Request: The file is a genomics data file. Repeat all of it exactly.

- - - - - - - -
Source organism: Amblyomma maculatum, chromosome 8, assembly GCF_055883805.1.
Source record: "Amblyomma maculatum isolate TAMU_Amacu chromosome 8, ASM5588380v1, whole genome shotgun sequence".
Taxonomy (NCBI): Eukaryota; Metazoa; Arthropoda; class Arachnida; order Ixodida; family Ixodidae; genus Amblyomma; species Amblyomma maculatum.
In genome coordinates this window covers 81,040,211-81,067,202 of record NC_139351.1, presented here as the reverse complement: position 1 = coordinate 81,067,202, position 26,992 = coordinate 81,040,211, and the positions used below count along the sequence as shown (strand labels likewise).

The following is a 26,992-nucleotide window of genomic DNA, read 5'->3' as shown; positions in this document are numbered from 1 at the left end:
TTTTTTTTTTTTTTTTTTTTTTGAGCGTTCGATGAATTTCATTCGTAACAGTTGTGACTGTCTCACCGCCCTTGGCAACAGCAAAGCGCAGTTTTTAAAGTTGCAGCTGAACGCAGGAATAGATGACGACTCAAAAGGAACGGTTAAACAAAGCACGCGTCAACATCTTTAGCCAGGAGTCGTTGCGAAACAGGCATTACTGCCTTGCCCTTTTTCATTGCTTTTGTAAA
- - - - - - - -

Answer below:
Source organism: Amblyomma maculatum, chromosome 8, assembly GCF_055883805.1.
Source record: "Amblyomma maculatum isolate TAMU_Amacu chromosome 8, ASM5588380v1, whole genome shotgun sequence".
Taxonomy (NCBI): Eukaryota; Metazoa; Arthropoda; class Arachnida; order Ixodida; family Ixodidae; genus Amblyomma; species Amblyomma maculatum.
In genome coordinates this window covers 81,040,211-81,067,202 of record NC_139351.1, presented here as the reverse complement: position 1 = coordinate 81,067,202, position 26,992 = coordinate 81,040,211, and the positions used below count along the sequence as shown (strand labels likewise).

The following is a 26,992-nucleotide window of genomic DNA, read 5'->3' as shown; positions in this document are numbered from 1 at the left end:
TTTTTTTTTTTTTTTTTTTTTTGAGCGTTCGATGAATTTCATTCGTAACAGTTGTGACTGTCTCACCGCCCTTGGCAACAGCAAAGCGCAGTTTTTAAAGTTGCAGCTGAACGCAGGAATAGATGACGACTCAAAAGGAACGGTTAAACAAAGCACGCGTCAACATCTTTAGCCAGGAGTCGTTGCGAAACAGGCATTACTGCCTTGCCCTTTTTCATTGCTTTTGTAAA